Correspondence in Relation to an Interoceanic Canal ... , the Clayton-Bulwer Treaty and the Monroe Doctrine, and the Treaty Between the United States and New Granada of December 12, 1846 ...
U.S. Government Printing Office, 1900 - Canals, Interoceanic - 548 pages
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accept according advantages agreed Article authority Britain British canal Central America charges citizens claim Colombia commerce communication completed concession concluded Congress consideration considered construction contained contracting parties convention Department desire direct dispatch duties effect engage enter enterprise equally established execution existing expressed favor force foreign further give given Government of Colombia granted guarantee Honduras honor important instructions interests interoceanic Islands Isthmus lands laws limits Lord Majesty's Government manner matter means ment minister Mosquito necessary negotiation neutrality Nicaragua object obligations oceans officers opinion Pacific Panama pass persons points ports possession present President privileges proper proposed protection question railroad reason received reference regard relations remain Republic respect river route Secretary Senate settlement ship signed Sir William sovereignty stipulations territory tion transit treaty United vessels views Washington
Page 248 - ... is not to interfere in the internal concerns of any of its powers; to consider the government de facto as the legitimate government for us; to cultivate friendly relations with it, and to preserve those relations by a frank, firm, and manly policy, meeting in all instances the just claims of every power, submitting to injuries from none.
Page 248 - In the discussions to which this interest has given rise and in the arrangements by which they may terminate the occasion has been judged proper for asserting, as a principle in which the rights and interests of the United States are involved, that the American continents, by the free and independent condition which they have assumed and maintain, are henceforth not to be considered as subjects for future colonization by any European powers.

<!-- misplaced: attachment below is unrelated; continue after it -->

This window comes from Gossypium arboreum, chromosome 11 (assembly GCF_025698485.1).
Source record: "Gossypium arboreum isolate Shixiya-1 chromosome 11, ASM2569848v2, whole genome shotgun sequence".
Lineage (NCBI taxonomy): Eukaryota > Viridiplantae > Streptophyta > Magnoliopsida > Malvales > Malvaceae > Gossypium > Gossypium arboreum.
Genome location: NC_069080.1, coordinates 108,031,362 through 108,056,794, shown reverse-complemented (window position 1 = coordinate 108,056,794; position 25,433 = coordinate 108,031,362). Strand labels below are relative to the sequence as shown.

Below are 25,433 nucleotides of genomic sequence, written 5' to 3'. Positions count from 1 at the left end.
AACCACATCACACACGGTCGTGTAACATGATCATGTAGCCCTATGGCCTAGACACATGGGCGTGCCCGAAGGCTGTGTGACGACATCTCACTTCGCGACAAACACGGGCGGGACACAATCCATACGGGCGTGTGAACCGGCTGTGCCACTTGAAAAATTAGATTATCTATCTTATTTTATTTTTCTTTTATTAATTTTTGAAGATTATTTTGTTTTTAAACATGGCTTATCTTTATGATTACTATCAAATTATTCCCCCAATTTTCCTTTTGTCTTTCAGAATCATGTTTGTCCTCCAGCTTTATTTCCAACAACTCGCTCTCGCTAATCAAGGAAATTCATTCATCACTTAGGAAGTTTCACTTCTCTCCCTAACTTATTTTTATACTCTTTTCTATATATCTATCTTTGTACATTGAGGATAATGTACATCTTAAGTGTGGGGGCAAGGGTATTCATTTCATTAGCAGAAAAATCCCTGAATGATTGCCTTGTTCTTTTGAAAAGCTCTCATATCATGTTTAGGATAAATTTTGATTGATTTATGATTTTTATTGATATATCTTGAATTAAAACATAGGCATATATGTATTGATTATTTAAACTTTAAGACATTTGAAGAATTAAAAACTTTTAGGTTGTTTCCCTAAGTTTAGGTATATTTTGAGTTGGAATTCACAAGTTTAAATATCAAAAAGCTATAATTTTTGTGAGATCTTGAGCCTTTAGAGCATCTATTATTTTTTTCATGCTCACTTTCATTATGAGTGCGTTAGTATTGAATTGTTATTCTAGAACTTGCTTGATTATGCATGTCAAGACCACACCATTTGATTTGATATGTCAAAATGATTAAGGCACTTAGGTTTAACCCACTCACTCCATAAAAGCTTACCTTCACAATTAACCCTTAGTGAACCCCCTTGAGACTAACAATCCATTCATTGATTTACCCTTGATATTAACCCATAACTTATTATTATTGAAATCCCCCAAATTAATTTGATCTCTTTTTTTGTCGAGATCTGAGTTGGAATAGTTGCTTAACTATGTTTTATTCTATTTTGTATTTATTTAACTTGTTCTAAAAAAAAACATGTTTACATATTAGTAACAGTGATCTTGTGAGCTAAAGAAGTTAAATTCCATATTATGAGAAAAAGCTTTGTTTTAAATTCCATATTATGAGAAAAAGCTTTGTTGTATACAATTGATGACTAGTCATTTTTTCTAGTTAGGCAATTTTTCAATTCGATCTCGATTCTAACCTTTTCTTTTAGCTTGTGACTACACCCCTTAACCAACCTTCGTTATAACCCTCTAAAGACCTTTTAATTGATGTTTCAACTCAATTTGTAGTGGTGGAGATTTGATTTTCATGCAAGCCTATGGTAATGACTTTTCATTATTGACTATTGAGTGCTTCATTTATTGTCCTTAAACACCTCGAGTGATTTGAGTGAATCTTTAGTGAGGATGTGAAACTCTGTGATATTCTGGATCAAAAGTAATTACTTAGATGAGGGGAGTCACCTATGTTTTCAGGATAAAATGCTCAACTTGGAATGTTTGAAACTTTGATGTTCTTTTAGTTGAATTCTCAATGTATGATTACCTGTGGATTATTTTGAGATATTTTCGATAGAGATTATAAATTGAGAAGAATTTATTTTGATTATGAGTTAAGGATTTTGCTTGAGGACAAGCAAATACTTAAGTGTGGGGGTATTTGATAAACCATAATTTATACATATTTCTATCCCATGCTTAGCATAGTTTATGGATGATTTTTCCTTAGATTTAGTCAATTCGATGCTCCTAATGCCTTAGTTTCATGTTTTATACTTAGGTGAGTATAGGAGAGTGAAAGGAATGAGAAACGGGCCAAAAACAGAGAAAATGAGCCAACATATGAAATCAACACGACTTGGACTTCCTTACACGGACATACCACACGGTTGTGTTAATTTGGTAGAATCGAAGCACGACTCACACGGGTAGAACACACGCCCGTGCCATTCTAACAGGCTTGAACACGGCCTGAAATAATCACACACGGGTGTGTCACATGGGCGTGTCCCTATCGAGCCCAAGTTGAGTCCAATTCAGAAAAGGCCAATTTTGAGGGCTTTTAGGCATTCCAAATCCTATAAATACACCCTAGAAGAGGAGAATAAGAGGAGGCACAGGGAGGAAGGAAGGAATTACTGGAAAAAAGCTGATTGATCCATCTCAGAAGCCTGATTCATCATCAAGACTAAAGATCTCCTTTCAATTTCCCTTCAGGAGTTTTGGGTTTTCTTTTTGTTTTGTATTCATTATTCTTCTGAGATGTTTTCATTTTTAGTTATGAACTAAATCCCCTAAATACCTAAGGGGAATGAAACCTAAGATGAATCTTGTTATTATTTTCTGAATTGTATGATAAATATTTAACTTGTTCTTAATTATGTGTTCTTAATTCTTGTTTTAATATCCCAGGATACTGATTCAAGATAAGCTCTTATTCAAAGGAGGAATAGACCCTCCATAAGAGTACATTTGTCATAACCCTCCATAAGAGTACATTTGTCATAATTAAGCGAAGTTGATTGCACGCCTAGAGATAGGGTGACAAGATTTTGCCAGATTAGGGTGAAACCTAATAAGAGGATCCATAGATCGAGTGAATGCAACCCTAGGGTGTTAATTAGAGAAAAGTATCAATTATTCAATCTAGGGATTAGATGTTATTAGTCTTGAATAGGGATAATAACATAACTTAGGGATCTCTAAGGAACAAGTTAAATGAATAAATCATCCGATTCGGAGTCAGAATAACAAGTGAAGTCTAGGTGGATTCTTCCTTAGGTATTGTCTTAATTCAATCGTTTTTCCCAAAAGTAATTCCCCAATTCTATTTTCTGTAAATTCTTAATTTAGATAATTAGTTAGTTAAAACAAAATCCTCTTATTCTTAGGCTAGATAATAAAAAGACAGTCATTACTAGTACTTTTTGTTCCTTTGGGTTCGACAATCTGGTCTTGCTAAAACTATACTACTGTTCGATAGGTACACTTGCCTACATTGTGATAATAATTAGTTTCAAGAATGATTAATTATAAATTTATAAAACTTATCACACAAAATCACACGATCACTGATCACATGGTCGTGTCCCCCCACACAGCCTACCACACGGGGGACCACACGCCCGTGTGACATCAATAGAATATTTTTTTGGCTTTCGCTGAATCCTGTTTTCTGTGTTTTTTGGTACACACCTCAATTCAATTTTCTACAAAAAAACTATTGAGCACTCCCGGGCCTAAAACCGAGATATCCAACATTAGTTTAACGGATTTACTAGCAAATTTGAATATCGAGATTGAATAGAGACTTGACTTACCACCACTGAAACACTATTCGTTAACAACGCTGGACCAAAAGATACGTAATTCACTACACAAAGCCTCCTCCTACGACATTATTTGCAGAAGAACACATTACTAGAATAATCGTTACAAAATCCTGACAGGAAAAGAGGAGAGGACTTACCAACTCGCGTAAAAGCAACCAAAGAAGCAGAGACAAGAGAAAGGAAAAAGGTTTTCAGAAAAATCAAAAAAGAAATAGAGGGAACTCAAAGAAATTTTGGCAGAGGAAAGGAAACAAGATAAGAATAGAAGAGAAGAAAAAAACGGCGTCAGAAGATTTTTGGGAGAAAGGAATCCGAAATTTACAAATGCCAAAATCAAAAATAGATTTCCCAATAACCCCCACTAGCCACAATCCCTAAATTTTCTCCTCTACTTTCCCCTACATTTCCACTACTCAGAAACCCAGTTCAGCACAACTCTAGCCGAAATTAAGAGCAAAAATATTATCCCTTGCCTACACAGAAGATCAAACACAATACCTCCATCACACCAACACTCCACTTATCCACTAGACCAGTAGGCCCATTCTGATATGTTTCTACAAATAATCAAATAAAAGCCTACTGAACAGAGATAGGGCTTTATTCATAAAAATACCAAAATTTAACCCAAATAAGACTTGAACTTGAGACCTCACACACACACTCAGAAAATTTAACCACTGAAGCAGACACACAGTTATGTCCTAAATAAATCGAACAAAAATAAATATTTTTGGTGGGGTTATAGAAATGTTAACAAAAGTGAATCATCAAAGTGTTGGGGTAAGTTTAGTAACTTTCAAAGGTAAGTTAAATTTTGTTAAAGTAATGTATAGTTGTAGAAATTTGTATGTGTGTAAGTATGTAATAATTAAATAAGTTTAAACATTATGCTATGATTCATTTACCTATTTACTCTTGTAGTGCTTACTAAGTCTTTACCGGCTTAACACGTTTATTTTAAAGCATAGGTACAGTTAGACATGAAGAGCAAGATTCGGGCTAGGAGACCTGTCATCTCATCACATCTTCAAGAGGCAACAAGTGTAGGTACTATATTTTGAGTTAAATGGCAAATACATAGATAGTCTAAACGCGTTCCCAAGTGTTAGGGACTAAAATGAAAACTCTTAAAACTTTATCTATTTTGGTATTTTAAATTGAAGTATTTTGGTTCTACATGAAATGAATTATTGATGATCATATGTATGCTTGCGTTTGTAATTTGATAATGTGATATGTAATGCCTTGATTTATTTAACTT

Page 425 - The Governments of the United States and Great Britain having not only desired, in entering into this convention, to accomplish a particular object, but also to establish a general principle, they hereby agree to extend their protection, by treaty stipulations, to any other practicable communications, whether by canal or railway, across the isthmus which connects North and South America...
Page 136 - ... exportation of any articles to the United States or to his Britannic majesty's territories in Europe, respectively, than such as are payable on the exportation of the like articles to any other foreign country...
Page 232 - ... they hereby agree to extend their protection, by treaty stipulations, to any other practicable communications, whether by canal or railway, across the isthmus which connects North and South America, and especially to the interoceanic communications, should the same prove to be practicable, whether by canal or railway, which are now proposed to be established by the way of Tehuantepec or Panama.
Page 136 - ... of the said territories, respectively; also to hire and occupy houses and warehouses for the purposes of their commerce; and, generally, the merchants and traders of each nation, respectively, shall enjoy the most complete protection and security for their commerce, but subject always to the laws and statutes of the two countries, respectively.
Page 338 - ... erect or maintain any fortifications commanding the same or in the vicinity thereof, or occupy, or fortify or colonize, or assume, or exercise any dominion over Nicaragua, Costa Rica, the Mosquito coast, or any part of Central America...
Page 248 - Powers should have thought it proper, on any principle satisfactory to themselves, to have interposed by force in the internal concerns of Spain. To what extent such interposition may be carried, on the same principle, is a question in which all independent powers whose governments differ from theirs are interested, even those most remote, and surely none more so than the United States.
Page 248 - At the proposal of the Russian Imperial Government, made through the minister of the Emperor residing here, a full power and instructions have been transmitted to the minister of the United States at St. Petersburg to arrange by amicable negotiation the respective rights and interests of the two nations on the northwest coast of this continent.